Teaching Tobias Wolff’s “Old School” to Hungarian teens – along with the reasons for rhyme


A staircase Varga Katalin Gimnázium in Szolnok, Hungary

Can Hungarian teenagers “get” an American novel set all the way back in the Kennedy Era? For a magical semester, author, educator, and translator Diana Seneschal taught her ninth-grade students at Szolnok’s Varga Katalin Gimnázium a novel by Stanford writer Tobias Wolff – in particular, 2003’s Old School. The upshot: they loved it. She had hauled copies all the way from the U.S. for her 33 students, paid for with an honorarium she had received in the U.S. At the beginning of the semester, Diana wrote me: “In addition, they have already read some Frost, we will read a Hemingway story or two, and I will tell them enough about Ayn Rand that they understand the change in the narrator’s response to her writing and attitudes.”

The reaction from her classes was enthusiastic: “One of the students asked her after the first class, ‘Is this book really for me to keep?'”

“When I told him it was, he said he was happy because he expected to reread it in the future. ‘I think this is my favorite book,’” he said.

The Book Haven met Diana via her translations of the eminent Lithuanian poet (and our mutual friend), Tomas Venclova. So it’s fitting we republish this description of one of the classes, in which Wolff’s fictional students discuss poetry:

The third chapter of Tobias Wolff’s Old School, “Frost,” has the following exchange between the narrator and Purcell (p. 44):

Frost. I don’t even know why I bothered submitting anything, given how he writes. I mean, he’s still using rhyme.

Yeah, so?

Rhyme is bullshit. Rhyme says that everything works out in the end. All harmony and order. When I see a rhyme in a poem, I know I’m being lied to. Go ahead, laugh! It’s true–rhyme’s a completely bankrupt device. It’s just wishful thinking. Nostalgia.

The situation was this: At the beginning of the third chapter, we learn that George Kellogg, the excessively benevolent editor of the Troubadour, has won the first contest and will thus get to meet with Robert Frost. Purcell dismisses the whole enterprise.

Stanford author Tobias Wolff

First I asked the students to explain what Purcell was saying. They did it, point by point. Then I asked what they thought of it. In the first section, one student burst out, “That’s what I think.” A few others seemed to concur. They gave reasons: to rhyme, you have to invent something; rhyme sounds pretty, whereas the world often isn’t; rhyme imitates other rhymes and rhymers. Then I asked whether anyone saw or heard rhyme in a different way. Hands shot up. One student said that good rhyme is hard, so you can admire it. Another said that we are drawn to harmony. Another said that rhyme makes a poem memorable. Another suggested that Purcell was speaking out of jealousy. Then we started talking about how rhyme can draw associations between things.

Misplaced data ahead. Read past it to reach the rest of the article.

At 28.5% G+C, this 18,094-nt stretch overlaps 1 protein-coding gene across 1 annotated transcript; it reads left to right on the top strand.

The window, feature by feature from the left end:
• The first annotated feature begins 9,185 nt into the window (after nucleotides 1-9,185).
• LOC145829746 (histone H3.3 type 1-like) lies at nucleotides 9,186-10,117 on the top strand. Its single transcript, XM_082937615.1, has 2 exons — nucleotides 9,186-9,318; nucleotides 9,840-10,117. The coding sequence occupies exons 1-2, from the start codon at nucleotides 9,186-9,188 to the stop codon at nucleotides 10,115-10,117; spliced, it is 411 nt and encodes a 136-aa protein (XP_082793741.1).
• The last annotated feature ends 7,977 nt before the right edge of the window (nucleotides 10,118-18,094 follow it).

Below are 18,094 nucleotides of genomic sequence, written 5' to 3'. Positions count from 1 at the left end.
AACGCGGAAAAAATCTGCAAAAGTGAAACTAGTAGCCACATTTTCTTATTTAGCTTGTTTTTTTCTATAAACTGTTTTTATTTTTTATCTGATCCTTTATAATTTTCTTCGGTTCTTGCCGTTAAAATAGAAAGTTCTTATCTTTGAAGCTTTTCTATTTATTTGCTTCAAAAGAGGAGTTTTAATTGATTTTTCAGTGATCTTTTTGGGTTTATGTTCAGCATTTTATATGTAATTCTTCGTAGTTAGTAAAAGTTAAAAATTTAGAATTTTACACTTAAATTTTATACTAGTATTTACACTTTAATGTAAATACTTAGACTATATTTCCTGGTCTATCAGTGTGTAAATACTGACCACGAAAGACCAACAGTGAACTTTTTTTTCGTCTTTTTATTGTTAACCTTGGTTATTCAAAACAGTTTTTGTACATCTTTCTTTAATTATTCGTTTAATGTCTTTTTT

The other section was more subdued but just as perceptive. Most of them rejected Purcell’s complaint from the start. One student pointed out that you can rhyme with the word “chaos,” in which case you aren’t creating harmony at all. Another said that we rhyme all the time, that rhyme is part of our everyday language. Others talked about how rhyme makes you think.

Author, teacher, translator Senechal

This set us up well for the next lesson, where we discussed the rest of the chapter. When I arrived, I saw students discussing the novel in the hallway.

At the start of the lesson, I played a muffled recording of Frost reading “Mending Wall,” which they had read with me. In the first section, no one seemed to know what was going on until the very end, when one student cried out in Hungarian, “Emlékszem!” (“I remember it!”). In the other section, they recognized it right away. We then talked about the passage in Old School where the headmaster introduces Frost, and the one where the narrator’s understanding of “Mending Wall” changes as he listens to Frost reading it aloud. (This is a fictional Frost, but I can imagine Frost reading like this.)

Then the teacher Mr. Ramsey’s challenge: Aren’t those poetic forms–rhyme, stanzas, etc.–outmoded? Shouldn’t poetry reflect modern consciousness? And Frost’s response (of which this quote, from p. 53, is just a fraction):

Grief, not grievance

I am thinking of Achilles’ grief, he said. That famous, terrible, grief. Let me tell you boys something. Such grief can only be told in form. Form is everything. Without it you’ve got nothing but a stubbed-toe cry—sincere, maybe, for what that’s worth, but with no depth or carry. No echo. You may have a grievance but you do not have grief, and grievances are for petitions, not poetry.

You could read all the class lessons here. Or read her blog Take Away the Takeaway here. Or go to her TED talk here

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2 Responses to “Teaching Tobias Wolff’s “Old School” to Hungarian teens – along with the reasons for rhyme”

  1. Diana Senechal Says:

    Thank you, Cynthia! We are honored and cheered.

  2. Cynthia Haven Says:

    You’re welcome, Diana! Wish I could have been there!